Therefore, anytime you (or anyone you care about) find yourself yearning for “these things” or wondering whether you will find some modicum of success in this life, just remember God’s advice: Seek ye first the Kingdom of God and His righteousness, delight yourself in the LORD, fear Him, abide in Him, and allow His words to abide in you.
To many, this advice may sound counter-intuitive. After all, why would someone want to read a Bible if they can’t eat, buy clothes, or do not have anywhere to sleep? Yet, we must remember that all our help comes from God. I am weak having my own burdens. I need God’s grace each day just to survive. But my King is strong and He is still coming back soon! He is our refuge and strength, a very present help in trouble (Psalm 46:1). He supplies my needs in proportion to how relentlessly I pursue His Word.

7 Unmistakable Modern-day Fulfillments of Bible Prophecy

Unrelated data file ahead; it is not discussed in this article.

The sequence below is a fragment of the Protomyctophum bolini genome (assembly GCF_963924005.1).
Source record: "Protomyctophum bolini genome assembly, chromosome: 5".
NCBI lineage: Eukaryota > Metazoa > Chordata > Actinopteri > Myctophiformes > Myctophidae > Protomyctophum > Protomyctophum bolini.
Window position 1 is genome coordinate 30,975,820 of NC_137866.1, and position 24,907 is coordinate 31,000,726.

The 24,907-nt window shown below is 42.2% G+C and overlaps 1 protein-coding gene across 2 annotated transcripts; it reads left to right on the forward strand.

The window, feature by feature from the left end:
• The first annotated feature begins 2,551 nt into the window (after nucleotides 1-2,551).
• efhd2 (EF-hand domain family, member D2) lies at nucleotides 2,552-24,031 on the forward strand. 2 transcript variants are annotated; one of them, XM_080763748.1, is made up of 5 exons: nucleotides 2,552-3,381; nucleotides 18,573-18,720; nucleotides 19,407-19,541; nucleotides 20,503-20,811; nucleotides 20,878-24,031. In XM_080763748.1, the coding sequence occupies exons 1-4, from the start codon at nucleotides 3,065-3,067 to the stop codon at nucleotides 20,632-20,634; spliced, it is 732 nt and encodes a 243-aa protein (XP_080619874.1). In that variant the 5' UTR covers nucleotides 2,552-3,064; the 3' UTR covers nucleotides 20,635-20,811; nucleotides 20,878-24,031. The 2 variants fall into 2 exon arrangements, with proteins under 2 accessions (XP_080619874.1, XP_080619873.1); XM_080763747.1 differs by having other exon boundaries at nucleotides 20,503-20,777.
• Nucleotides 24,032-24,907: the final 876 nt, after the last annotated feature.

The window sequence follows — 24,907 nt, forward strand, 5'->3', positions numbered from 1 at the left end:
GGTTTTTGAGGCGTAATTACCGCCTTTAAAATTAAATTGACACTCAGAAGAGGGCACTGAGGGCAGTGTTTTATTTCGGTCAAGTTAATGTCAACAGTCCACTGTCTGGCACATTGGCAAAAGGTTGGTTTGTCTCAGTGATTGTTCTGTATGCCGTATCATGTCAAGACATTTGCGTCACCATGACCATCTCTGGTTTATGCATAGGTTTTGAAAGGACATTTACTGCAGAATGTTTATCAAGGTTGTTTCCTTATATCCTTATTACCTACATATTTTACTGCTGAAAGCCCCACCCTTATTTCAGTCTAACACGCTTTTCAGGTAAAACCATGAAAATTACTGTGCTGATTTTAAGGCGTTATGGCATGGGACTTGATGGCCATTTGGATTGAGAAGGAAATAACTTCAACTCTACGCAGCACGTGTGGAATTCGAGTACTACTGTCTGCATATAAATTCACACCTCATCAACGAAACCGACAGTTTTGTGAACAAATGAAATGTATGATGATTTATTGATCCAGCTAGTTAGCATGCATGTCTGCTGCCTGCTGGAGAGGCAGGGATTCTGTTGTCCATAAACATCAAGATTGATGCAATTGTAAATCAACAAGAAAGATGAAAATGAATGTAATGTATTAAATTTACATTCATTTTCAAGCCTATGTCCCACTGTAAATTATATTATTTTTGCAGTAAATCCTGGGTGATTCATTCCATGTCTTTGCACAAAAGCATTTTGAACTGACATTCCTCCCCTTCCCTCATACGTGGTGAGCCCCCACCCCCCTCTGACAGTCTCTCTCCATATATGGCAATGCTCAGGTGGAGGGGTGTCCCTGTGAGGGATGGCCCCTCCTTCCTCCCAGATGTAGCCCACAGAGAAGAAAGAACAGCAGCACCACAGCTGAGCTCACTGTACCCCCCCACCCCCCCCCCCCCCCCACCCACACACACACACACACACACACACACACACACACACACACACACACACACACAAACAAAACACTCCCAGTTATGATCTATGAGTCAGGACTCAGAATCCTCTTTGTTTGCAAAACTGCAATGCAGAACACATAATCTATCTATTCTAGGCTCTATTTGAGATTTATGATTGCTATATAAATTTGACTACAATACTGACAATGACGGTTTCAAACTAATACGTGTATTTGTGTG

One of the most startling things that sets the Bible apart from any other book which has ever been written is the Bible’s ability to accurately predict history ahead of time. No other book—including the Muslim Qur’an, the Hindu VedasRamanyanaBhagavad Gita, Upanishads, the sayings of Buddha, the sayings of Confucius, the Book of Mormon, etc.—can boast of foretelling future events with unmistakable accuracy except the Bible . In fact, most of these texts contain no prophecies whatsoever. This is why apart from biblical Christianity, no other worldview including: Islam, Hinduism, Buddhism, Sikhism, Bahá’í, Jainism, Shintoism, Zoroastrianism, etc. can account for what has happened in the past, what is currently going on in the world, nor what will unfold in the future. Fulfilled prophecy is therefore one formidable verification that the biblical worldview is the only one which can make sense of the world that we live in. Accordingly, the God of the Bible challenges the gods of all other worldviews to issue a prediction about the future so that the world may see who is really God (Isaiah 41:22-24, Isaiah 44:7-8). So far, all other worldviews have utterly failed. Continue reading